By BRADLEY BROOKS, Associated Press May 28, 2011
SAO PAULO – They watched as the Amazon rain forest fell around them.
Instead of staying quiet, as so many people in the lawless region do,
environmentalist leader Jose Claudio Ribeiro da Silva and his wife, Maria,
They reported illegal loggers to police and federal prosecutors. They
confronted powerful interests that destroy the forest for the quick
economic gains to be made from selling timber, or from clearing land to
raise cattle or soybeans.
This week, like so many Amazon activists before them, the Silvas were
On Saturday, police confirmed that yet another rural activist was killed:
Adelino Ramos, a land reform leader in the Amazon state of Rondonia, which
borders Bolivia. Like the Silvas, he also denounced those who illegally
cut the rain forest.
He was shot by a gunman or gunmen Friday morning. Fifteen years ago, he
survived one of the deadliest land conflicts in Brazil, when police killed
10 of the so-called landless activists in an encampment on land they had
The Silvas were killed Tuesday near the sustainable reserve on
government-ceded land were they led about 300 families working the forest
in the Amazon state of Para, one of Brazil's most violent and lawless.
Federal police said Friday that they were investigating, but had not made
Authorities say there is little doubt the couple were assassinated for
their work. They faced numerous death threats, nothing was stolen off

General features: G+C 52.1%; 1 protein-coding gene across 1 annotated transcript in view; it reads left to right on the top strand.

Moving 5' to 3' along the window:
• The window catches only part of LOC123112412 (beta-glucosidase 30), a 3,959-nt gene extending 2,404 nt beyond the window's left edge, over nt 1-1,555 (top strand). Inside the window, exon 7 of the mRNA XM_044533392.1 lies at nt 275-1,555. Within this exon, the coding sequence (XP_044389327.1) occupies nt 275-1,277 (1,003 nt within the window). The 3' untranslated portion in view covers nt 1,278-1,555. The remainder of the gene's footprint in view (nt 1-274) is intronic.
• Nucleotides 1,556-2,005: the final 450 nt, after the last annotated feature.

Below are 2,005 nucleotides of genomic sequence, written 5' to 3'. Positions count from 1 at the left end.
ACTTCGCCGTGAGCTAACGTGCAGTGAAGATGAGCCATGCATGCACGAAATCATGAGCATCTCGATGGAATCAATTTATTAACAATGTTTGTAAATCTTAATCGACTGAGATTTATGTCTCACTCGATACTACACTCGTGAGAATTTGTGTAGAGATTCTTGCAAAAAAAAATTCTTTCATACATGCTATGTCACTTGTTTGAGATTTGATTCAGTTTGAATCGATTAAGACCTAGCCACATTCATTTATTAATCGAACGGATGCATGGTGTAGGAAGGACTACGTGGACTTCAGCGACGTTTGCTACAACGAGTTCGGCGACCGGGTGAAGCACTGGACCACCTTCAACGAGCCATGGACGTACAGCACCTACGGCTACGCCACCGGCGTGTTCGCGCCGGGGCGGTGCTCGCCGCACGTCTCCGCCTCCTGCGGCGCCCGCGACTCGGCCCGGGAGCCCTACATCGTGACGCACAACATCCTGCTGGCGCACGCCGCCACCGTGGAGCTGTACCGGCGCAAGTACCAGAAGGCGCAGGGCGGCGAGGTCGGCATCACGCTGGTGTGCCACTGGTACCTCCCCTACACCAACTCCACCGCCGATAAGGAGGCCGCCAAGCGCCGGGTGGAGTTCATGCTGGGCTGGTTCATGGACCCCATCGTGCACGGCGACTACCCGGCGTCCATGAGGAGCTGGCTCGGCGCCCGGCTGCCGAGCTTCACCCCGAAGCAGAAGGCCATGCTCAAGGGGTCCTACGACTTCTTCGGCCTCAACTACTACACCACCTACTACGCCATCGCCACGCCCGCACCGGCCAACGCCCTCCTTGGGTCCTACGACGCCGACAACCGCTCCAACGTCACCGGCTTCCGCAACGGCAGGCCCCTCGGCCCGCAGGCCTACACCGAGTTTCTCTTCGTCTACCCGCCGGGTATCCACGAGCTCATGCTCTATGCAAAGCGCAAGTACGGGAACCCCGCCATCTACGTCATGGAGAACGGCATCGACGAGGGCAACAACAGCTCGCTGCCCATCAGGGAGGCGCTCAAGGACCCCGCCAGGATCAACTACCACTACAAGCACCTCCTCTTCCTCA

their bodies and Silva's ear was cut off, likely as proof that he was
Three more names were tacked onto an ever-growing list of more than 1,150
rural activists who have been slain in land conflicts across Brazil in the
past 20 years, murders mostly carried out by gunmen hired by loggers,
ranchers and farmers to silence those who protest illegal cutting in the
So many die because so few face punishment.
Of all those killings, fewer than 100 cases have gone to court. About 80
hired gunmen have been convicted. Only 15 or so of the people who have
ordered killings faced charges. And just one of them one is known to be in
Impunity rules among the 23 million people spread across the vast Amazon
because Brazil's judicial system is weak and corruption among local
officials is endemic, activists and federal prosecutors say.
It's a big hurdle for the Brazilian government's efforts to preserve a
rain forest the size of the U.S. west of the Mississippi River. More than
20 percent of the forest already has been cut down. On the same day that
Silva and his wife were slain, Brazil's lower house of Congress passed a
bill that would weaken the nation's cornerstone environmental laws,
changes that environmentalists fear will lead to more destruction if the
measure passes the Senate.
Those on the ground in the Amazon say that until the violence stops, the
forest will keep falling, because most people in a position to denounce
illegal clearing keep quiet out of fear.
Threats against anyone who stands in the way of those who want to clear
the Amazon are so routine, the Catholic Land Pastoral watchdog group known
as CPT keeps a running list of activists whose lives have been threatened.
Silva, who publicly predicted his own death just six months ago, was on
the list, along with 124 other environmentalists. His wife and Ramos were
"The impunity for killing us is getting worse by the day," said Leonora
Brunetto, a 65-year-old Roman Catholic nun and activist in the Amazon who
is on the death-threat list. "We can cry out, denounce what is happening
to the forest, but it continues. I see no end to it."
Activists like Brunetto can be guarded by police, if they request it and
if the threats against them are deemed real. She briefly took advantage of
the protection years ago, but realized she was safer among the poor,
small-scale farmers she counsels.